A panel of distinguished historians talked about Hesston College and its relationship to the Mennonite Church throughout the past century at the Friday afternoon forum during the Centennial Homecoming Weekend.

Panel members at the Hesston College Centennial history forum

Joe Miller ’76, John Sharp ’73, faculty, Jim Juhnke former faculty, and Jim Mininger Ac61, former faculty, discussed Hesston College’s history and its connection to the Mennonite Church during a Friday afternoon forum, Sept. 25.

Jim Juhnke, Wichita, professor emeritus of history at Bethel College who has also taught at Hesston College and authored several books and plays, moderated the discussion.

Joe Miller, pastor of Mellinger Mennonite Church, Lancaster, Pa., and the author of Beyond the Mystic Border, a centennial history of the Whitestone Mennonite Church in Hesston, spoke first. He said one can find an institution’s DNA in its origins. Hesston College came into being when Kansas Mennonites were very much in danger of losing their original Anabaptist theology and practice to the “radical holiness” movement. Hesston’s faculty can be credited with reintroducing the Anabaptist Mennonite perspective and preparing Mennonites to face the challenges that World War I had on their faith.

H.D. Swartzendruber

H.D. Swartzendruber Ac46, ’49, of Harrisonburg, Va., asks a question at the history forum.

John Sharp, author of Hesston College’s Centennial history book and a history instructor at the college spoke on the influence of the Mennonite Church on the college during the administrations of Presidents Milo Kauffman, Roy Roth, and Tilman Smith. He reported that the Mennonite Board of Education ordered Kauffman to appear at the Elkhart, Ind., office to inform him he was appointed president of Hesston College. Kauffman accepted the church’s calling and led the college through the Depression and World War II during which time he encouraged the church to pay for the Civilian Public Service alternative service program.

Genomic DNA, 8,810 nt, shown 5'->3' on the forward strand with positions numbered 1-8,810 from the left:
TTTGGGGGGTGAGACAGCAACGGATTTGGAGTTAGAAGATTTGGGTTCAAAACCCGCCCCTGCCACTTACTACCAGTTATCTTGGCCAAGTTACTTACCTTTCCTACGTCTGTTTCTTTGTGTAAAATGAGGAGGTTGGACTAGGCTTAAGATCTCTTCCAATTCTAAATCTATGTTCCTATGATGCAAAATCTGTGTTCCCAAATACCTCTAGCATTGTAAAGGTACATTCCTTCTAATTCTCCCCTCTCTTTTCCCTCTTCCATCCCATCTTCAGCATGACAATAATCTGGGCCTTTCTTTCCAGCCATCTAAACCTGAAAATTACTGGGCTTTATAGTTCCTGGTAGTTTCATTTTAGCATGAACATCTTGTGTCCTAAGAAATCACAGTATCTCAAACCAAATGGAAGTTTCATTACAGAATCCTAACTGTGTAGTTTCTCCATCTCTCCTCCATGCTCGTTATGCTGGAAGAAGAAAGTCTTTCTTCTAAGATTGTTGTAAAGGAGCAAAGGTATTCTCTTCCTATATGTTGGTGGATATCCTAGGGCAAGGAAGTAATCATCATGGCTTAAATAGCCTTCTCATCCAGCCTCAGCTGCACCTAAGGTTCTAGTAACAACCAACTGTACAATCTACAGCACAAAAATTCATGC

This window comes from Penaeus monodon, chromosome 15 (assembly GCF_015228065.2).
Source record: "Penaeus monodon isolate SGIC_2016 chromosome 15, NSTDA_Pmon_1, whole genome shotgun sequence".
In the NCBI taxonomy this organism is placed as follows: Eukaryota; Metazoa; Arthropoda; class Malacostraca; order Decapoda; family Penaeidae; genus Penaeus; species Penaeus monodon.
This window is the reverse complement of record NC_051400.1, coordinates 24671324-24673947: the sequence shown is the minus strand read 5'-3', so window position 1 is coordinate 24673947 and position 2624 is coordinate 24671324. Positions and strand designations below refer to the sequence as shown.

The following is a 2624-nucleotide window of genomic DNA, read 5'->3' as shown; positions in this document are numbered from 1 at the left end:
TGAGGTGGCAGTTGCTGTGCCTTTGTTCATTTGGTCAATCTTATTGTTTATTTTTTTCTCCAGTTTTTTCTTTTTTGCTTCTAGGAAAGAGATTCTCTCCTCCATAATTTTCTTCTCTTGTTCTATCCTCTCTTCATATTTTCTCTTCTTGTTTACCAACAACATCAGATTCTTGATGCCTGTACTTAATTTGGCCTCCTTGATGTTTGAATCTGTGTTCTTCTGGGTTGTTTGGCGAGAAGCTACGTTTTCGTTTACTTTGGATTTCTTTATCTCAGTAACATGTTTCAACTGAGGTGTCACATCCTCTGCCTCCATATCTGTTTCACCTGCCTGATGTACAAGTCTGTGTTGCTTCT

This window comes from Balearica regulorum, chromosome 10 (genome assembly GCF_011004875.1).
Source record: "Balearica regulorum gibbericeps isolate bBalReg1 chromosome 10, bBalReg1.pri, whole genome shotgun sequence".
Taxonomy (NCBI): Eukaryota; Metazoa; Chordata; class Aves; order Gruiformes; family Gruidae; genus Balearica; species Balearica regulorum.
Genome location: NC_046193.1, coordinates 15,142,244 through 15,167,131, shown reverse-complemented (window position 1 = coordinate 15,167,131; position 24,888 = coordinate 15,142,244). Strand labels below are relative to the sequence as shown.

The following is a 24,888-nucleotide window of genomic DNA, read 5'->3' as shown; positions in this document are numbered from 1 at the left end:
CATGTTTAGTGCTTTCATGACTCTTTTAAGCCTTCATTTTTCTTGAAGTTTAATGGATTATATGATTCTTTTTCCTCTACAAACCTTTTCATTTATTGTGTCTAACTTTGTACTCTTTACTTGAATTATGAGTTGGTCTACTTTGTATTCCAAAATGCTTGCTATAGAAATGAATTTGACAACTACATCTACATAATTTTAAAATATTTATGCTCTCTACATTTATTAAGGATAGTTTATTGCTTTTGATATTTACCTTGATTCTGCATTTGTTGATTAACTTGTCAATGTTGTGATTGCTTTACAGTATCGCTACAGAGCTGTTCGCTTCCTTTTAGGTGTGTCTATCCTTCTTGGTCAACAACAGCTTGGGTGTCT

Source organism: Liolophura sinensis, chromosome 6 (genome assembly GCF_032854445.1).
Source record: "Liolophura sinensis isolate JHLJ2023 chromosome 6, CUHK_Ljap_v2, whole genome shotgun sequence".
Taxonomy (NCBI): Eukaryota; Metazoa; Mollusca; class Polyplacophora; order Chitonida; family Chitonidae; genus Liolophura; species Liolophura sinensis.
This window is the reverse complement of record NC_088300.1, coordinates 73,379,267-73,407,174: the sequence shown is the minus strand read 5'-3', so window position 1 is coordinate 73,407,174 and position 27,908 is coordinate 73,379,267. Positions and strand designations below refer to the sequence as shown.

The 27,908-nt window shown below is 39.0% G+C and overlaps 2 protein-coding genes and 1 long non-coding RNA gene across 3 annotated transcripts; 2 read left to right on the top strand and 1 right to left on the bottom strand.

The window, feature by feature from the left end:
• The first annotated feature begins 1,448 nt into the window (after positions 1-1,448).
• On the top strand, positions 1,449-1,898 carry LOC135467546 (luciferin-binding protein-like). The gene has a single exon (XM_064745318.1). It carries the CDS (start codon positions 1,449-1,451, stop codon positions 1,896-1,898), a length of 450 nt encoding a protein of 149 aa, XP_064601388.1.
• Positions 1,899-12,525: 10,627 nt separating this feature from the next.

Sharp noted that the MBE micromanaged the college during Roth’s years as president, as it tried to turn back the tide of acculturation. Smith, a public school administrator before coming to Hesston, saw enrollment grow as he determined “not to major in minors.”

Jim Mininger, director of special projects for Claremont School of Theology in California, and a former president of Lithuania Christian University and dean and interim president at Hesston College, talked about the college during the administrations of Laban Peachey, Kirk Alliman, and Loren Swartzendruber and the era in which the Mennonite Church went from being a distinctive people to a largely indistinguishable part of the low church, evangelical, Protestant middle class. He challenged Hesston College to lead in the present post-Christian age in openly prophetic ways.

Tim Burkholder, associate director of Mennonite Education Agency expressed gratitude to Hesston College for finding practical ways to serve the church.

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